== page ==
Blockader Disrupts Oil & Gas Pipeline Conference

UPDATE: 10:00 AM – Ramsey has been released! Here’s a brief statement from him this morning:

After chaining myself to a speaker during a TransCanada engineer’s presentation on pipeline safety compliance at the PipeTech oil and gas pipeline conference yesterday morning, I was charged with Disrupting a Meeting or Procession. My bail was set at $500 and I was retrieved from Montgomery County Jail very early this morning by my friends in Tar Sands Blockade!

After I spent a good long time chatting it up with my arresting officer about why I do what I do and how SLAPPing me will never shut me up, I guess he passed along the good word, cause I had a more-than-hour long meeting with his department’s detectives. They assured me that they were just puzzled and  not fishing for new charges – they just wanted to know what was up. Apparently, TransCanada hadn’t visited their department to warn them against so-called “eco-terrorists” like me, so they were engaged, candid and actually very concerned. By the end of it, we shook hands and they thanked me for what I was doing.

Next thing you know, the deputy who transferred me from a satellite holding facility to the Montgomery County Jail dived right into a chat about censorship, corruption and the definition of “justice” – it takes all kinds, right?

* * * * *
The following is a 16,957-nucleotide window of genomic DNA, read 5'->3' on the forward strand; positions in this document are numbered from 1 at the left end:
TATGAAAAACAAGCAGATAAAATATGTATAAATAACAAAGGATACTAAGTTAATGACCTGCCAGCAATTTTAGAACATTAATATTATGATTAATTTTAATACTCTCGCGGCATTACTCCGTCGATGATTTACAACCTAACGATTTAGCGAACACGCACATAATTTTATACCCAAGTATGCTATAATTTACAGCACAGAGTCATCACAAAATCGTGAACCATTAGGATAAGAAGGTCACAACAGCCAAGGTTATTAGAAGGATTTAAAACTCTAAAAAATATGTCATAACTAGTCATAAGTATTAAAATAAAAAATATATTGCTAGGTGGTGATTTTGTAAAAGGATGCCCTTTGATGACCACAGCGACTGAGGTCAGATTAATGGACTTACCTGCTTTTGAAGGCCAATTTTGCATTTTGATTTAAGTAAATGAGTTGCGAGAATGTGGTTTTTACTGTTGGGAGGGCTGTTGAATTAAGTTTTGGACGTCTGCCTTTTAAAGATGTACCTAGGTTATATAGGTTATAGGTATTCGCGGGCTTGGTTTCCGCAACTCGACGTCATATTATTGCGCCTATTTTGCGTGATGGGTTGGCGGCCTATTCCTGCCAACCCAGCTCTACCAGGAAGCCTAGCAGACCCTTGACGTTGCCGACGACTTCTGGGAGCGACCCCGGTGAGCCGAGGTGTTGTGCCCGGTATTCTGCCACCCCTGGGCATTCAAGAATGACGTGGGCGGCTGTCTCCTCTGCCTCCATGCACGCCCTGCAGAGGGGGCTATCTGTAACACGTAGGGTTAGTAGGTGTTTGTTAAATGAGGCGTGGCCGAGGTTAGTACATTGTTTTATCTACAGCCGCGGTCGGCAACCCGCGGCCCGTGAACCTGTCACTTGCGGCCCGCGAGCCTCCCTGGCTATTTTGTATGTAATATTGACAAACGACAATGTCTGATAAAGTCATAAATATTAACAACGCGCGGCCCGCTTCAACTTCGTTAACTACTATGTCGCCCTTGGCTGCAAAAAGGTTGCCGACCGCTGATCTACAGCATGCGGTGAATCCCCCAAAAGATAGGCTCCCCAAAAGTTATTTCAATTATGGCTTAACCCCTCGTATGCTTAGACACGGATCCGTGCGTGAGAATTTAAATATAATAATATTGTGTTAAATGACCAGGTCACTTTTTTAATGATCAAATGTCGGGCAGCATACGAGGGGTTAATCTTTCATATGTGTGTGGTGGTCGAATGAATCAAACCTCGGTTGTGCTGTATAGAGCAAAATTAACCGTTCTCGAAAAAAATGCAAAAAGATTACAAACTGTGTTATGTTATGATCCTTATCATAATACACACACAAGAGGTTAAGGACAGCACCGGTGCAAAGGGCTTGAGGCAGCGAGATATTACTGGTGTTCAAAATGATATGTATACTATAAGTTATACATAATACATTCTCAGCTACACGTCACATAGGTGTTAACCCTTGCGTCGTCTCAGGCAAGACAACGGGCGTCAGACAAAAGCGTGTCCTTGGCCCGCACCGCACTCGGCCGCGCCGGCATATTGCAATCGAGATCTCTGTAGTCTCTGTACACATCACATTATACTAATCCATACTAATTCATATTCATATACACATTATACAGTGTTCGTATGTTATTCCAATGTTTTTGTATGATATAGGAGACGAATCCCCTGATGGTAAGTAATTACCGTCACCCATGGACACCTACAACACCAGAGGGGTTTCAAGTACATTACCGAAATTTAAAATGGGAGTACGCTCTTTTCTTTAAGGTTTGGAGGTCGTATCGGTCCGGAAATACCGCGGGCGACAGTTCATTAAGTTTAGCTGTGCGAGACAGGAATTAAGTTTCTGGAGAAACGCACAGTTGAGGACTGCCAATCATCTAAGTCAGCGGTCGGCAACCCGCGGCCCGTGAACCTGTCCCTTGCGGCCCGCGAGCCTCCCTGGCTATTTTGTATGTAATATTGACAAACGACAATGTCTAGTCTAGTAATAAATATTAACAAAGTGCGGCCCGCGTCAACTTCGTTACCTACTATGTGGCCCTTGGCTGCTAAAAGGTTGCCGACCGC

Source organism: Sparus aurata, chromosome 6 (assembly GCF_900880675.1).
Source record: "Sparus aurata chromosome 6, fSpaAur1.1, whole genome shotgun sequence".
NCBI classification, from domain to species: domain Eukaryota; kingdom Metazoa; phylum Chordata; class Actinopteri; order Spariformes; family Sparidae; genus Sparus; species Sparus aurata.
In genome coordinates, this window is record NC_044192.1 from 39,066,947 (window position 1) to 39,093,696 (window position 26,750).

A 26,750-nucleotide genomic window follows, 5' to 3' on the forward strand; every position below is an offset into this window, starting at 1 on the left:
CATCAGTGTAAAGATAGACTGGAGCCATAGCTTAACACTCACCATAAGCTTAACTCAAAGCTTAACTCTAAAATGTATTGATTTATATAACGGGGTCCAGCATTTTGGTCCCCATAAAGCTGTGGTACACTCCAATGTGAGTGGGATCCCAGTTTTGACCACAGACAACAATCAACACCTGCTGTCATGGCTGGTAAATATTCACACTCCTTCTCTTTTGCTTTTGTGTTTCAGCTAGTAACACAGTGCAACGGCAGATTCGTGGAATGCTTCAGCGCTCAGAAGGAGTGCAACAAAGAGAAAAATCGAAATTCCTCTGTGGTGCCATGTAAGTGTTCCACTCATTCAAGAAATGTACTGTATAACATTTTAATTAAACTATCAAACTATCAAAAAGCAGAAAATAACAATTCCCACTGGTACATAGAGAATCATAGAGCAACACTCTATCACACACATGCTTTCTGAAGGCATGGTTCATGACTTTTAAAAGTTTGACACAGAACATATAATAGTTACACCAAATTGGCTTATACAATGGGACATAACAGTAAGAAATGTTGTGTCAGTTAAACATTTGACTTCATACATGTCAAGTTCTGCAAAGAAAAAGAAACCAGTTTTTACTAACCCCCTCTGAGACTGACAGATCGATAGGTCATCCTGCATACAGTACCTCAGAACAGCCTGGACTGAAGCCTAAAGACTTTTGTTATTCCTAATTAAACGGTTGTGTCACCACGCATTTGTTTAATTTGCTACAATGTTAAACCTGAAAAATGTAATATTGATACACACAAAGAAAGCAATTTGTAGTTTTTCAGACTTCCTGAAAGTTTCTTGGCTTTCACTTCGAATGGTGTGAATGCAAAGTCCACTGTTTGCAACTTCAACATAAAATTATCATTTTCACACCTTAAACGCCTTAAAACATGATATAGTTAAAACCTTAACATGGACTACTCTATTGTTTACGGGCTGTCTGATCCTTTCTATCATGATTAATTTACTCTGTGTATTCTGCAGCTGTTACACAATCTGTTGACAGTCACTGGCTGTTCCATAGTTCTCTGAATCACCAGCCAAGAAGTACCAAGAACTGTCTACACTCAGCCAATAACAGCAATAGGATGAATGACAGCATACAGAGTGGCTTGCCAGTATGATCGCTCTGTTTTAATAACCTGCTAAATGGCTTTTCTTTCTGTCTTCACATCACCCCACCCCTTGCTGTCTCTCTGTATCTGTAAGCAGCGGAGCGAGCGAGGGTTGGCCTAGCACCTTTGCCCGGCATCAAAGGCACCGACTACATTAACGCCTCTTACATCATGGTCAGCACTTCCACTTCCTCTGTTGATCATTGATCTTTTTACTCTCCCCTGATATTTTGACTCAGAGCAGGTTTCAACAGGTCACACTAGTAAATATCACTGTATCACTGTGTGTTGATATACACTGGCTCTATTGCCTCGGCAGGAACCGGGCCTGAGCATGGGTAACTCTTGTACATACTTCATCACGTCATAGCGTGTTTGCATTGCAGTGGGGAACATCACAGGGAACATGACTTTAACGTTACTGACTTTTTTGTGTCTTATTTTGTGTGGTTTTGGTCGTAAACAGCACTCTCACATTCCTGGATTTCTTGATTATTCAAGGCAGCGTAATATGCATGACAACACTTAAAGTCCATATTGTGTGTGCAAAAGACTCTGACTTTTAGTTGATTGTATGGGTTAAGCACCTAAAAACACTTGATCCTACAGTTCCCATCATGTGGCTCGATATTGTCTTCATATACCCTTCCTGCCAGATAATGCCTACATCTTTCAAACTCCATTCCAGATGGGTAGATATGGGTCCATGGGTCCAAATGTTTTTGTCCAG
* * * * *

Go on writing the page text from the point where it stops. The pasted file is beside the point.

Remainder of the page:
While in jail, I met far too many men whose lives were on hold for non-violent drug charges, and while I’m sharing, I’ll just say that ending the drug war is another struggle we should not shy away from and which deserves just as robust and creative a resistance as we at Tar Sands Blockade call for against tar sands exploitation.

Thanks for all the kind words and for all y’all who have shared my video. You’re helping put TransCanada on point for trying to pass off a toxic pipeline full of holes in my friends’ backyards and the poisoning of my First Nation brothers and sisters downstream from the Athabascan tar sands exploitation mines.

A MASSIVE THANK YOU to everyone who oh-so-generously donated to help get me out of jail! Your donations will always go toward making sure we in Blockadia can continue our work, filling in the gaps where risk-wary NGOs don’t dare tread!